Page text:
Yesterday, one of the writing prompts I gave my students was “create a timeline of no more than six moments from your life that tell a specific story; then do it again with different moments.” The idea behind the prompt is to recognize how selection and omission shapes the stories we tell. As I wrote alongside my students, I had a revelation: most of my stories aren’t shaped by specific moments. Instead, a lot of my stories are determined by a series of events or choices that someone – me, my parents, my sisters or friends – made over and over. The story isn’t one test, one class, one dinner, one disaster or one anything: instead, it’s all the swim practices that led to the swim meets that led to one race and then another; it’s the series of dates that led . It’s not one book; it’s all the books.
My timeline was a disaster – so obviously I shared it with my students. Though they nodded as I explained, I can’t guarantee that they really understood my scribbles. Most of them had managed to complete the assignment with some ease. No messy ongoing moments for them.
As of today I have officially walked at least 1.5 km for 365 days in a row. Once I decided to do this, I went about it wholeheartedly. I was so committed that when we foolishly went to a cottage during black fly season, I walked in the lake. I was so committed that I checked the weather and walked around rainstorms – and sometimes in them. I was so committed that I walked in ice and snow and even sleet (but only once), which I do NOT love. In fact, this is now the first year of my adult life (and possibly even my childhood) that I went outside every day in the winter. It’s the first year I went through multiple pairs of shoes. (I got fancy new ones for today.)
And now, maybe because I’m deep into studying information with my students – how it is never neutral, how it is shaped & created – I feel like I should, you know, share some life lessons. After all, it’s been a year. Still, I’m not sure that I have any. In ways both literal and figurative, a year of walking is simply about putting one foot in front of another. And then doing it again. It turns out, there’s no earth-shattering moment when all is revealed. There’s just another morning, another day I put on my shoes, another day I head out the door.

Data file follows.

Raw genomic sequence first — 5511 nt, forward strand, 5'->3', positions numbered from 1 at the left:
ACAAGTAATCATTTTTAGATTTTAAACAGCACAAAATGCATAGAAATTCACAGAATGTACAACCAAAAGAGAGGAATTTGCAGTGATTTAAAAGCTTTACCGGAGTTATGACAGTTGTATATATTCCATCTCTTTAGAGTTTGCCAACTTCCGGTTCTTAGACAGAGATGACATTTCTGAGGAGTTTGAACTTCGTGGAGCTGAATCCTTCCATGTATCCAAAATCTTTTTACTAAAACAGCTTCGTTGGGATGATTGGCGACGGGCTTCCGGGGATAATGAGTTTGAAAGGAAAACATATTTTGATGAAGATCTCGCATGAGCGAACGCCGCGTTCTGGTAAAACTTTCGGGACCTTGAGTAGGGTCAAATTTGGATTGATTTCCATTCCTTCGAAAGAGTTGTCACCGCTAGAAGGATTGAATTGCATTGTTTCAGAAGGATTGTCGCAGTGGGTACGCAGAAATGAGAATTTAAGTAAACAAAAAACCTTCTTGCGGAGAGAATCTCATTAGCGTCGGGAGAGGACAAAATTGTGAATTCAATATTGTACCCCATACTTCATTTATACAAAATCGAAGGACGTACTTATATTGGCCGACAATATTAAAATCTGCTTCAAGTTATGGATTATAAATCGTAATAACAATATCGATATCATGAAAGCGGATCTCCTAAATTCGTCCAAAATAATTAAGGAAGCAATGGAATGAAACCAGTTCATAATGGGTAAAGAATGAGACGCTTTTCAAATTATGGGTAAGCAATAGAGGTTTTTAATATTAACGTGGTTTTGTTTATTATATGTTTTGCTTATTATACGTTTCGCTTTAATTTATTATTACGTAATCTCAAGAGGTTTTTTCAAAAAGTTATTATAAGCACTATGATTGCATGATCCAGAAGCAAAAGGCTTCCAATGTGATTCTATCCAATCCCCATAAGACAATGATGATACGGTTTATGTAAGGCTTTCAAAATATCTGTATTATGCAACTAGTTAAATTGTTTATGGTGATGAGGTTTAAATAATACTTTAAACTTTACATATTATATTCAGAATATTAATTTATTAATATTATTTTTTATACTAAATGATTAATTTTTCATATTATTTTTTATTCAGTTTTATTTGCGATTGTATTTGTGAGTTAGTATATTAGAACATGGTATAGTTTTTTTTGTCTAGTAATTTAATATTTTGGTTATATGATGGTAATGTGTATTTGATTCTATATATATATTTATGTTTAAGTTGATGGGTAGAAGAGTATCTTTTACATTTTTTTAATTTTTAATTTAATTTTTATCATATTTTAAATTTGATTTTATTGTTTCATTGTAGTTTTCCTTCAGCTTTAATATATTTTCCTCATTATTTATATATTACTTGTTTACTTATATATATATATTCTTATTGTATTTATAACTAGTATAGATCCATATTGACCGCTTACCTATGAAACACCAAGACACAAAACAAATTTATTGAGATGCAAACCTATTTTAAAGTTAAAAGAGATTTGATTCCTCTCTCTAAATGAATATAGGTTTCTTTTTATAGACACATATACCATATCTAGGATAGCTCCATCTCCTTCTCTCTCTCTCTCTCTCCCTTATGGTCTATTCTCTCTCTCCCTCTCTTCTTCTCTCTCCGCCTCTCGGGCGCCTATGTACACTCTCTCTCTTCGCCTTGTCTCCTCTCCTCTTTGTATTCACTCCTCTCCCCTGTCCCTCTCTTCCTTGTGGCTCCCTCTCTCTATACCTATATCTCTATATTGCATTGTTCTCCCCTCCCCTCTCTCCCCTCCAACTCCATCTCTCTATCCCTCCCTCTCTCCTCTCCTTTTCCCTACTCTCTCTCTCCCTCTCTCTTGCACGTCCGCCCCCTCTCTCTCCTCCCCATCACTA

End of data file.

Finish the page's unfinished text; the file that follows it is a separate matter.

And yet, I want to create meaning from this year of walking. I *want* to reflect. Two million-ish steps later, I must have learned something. It’s not a timeline, but…
- Have a buddy. (Hi Lisa!) I already knew that having a buddy makes things easier, but I didn’t know that even a virtual buddy would be a real motivator. In some ways virtual was better (story of this year, right?). I had no idea if Lisa had already walked on any given day, so I couldn’t let her down by skipping my own. On days when the weather here was better, I imagined her slogging through snow or muck. How could I not go out when she had faced that? On days when the weather here was worse, I imagined the glory of sharing that I did it anyway. Lesson learned: community counts.
- Bite-sized goals. Our original goal was to walk daily from Victoria Day (right before Memorial Day for you Americans out there) until Labour Day. Ambitious but do-able – I mean, walk through the summer? Easy peasy. Then we aimed for Halloween. No problem. I balked a little at the stretch until Christmas – I knew what the weather might do – but once that was done, the rest was a no-brainer. (It was as if I had forgotten February’s existence. It was cold.)
- Make it fun. I listen to podcasts, talk to my friends or my sisters, walk with friends, take pictures, find scenic routes. Taking pictures every day has allowed me to slow down & really look at things – no worries about cardio or times. Just walking. I love it. Now, I take pictures every day – and I’m getting better at that, too.
- Focus on the basic goal. I am NOT going to run a race – turns out I prefer streaks to competitions. I am not going to sell my pictures. I am not going to walk 30 km. All I’ve committed to is 1.5km each day. Everything else is extra. Extra is fine, but some days 1.5km (and a few snapshots) is enough.
I’m sure there’s more, but there always is. I’m proud of myself in that sort of vague way that comes with milestones I saw coming: I never feel older on the day of my birthday, I found my various graduation ceremonies mostly tedious & I think I was more tickled about finishing a year of walking a few weeks ago when I realized how close I was. A year probably won’t fit neatly onto a timeline for a writing prompt, but as it turns out, I’m not especially good at telling my story through just a few big moments.
Might as well put my shoes on and head out the door again tomorrow.